Friday, March 13, 2009

Where's the other Core?

So, I get a call from this guy who's a friend of mine and the conversation goes a bit like this :
Him : Hi there..blah blah... So I went to this place to get a new computer, I had planned to get an Intel CPU, but the guy convinced me to get an AMD, but now I find out that it's a single core, and I wanted a dual core.
Me : How did you figure out if its a single core and not a dual core.
Him : I checked online.
Me : You checked the manufacturer's website ?
Him : Nope, I checked it out on eBay, and it says that it's a single core. Do really need to check the manufacturer's website? And besides, I checked and I confirmed that it's actually a single core.
Me : And how exactly did you do that?
Him : There's just one CPU on the motherboard not two.
Me : -- ** WTF **--

And so I go on to explain that dual core does not mean two physical CPU's and stuff. To add to the gravity of the situation, the guy is actually a computer engineer!!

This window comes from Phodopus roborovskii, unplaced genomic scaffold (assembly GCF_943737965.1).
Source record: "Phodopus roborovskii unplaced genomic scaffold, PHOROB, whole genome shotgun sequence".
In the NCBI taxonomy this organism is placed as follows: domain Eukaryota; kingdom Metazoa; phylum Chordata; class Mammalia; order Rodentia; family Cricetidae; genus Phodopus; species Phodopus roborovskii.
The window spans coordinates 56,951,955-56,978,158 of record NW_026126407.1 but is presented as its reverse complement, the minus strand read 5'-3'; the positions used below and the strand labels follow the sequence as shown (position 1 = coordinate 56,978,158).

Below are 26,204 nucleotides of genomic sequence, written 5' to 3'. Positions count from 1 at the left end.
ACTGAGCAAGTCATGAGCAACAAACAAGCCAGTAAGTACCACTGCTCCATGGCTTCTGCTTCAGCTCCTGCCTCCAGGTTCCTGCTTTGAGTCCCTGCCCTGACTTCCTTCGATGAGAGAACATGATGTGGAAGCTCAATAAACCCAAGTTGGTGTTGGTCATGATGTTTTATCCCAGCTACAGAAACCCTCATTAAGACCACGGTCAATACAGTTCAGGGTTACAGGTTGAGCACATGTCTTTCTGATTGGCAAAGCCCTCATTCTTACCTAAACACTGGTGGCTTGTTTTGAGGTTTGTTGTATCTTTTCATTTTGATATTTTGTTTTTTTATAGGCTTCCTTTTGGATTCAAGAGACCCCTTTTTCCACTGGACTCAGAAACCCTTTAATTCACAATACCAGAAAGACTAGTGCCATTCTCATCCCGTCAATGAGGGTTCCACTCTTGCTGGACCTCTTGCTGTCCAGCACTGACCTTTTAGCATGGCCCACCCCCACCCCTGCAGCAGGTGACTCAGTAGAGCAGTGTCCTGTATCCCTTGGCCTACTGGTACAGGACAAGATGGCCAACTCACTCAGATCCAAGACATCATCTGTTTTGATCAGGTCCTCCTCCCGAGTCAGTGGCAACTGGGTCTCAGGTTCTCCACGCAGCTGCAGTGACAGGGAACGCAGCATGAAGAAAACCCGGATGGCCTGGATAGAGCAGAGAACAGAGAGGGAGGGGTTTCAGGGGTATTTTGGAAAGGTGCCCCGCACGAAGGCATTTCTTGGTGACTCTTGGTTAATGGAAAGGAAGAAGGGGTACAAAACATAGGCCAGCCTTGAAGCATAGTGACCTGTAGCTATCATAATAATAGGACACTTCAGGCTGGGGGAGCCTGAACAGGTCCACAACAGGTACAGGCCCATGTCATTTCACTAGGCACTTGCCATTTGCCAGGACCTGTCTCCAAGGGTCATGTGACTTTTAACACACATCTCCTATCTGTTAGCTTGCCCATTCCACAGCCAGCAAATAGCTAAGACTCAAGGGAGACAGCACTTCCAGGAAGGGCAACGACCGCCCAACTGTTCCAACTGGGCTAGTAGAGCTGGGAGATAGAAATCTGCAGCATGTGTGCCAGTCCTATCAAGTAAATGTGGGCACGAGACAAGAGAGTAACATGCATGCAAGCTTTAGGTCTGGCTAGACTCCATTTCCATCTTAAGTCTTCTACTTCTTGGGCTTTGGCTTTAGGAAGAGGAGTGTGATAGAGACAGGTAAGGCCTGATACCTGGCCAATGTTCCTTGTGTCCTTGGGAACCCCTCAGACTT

And that situation really got me thinking? Does any engineer really know absolutely nothing about his field of expertise until he's been trained by the company? And the answer to that is a resounding yes. The reason may be that engineering is such a vast field that you really can't teach anyone any specifics. Take for example the field of electronics. I, myself, am pursuing a course in Electronics an Telecommunication Engineering and I definitely don't know much about any particulars in electronics - the scope is just way too large. Is it really possible for any single person to know every single thing about electronics? And then come the line separating the fields - like for example, Digital Signal Processing - Does it fall into electronic engineering or computer engineering, and why so? The lines are simply too blurred to figure it out.

So it all boils down to this. This computer engineer doesn't understand the concept of CPU cores. Me, an electronics student am much more into computers and software than I'm into electronics. And I have a few friends who have pursued Automobile engineering and atleast one of them can vouch that he knew more cars going into the course than when coming out.

I would really like to go on and on about this topic, but this post has gotten too long. I'll definitely pick this topic up later. Till then,

PeeKay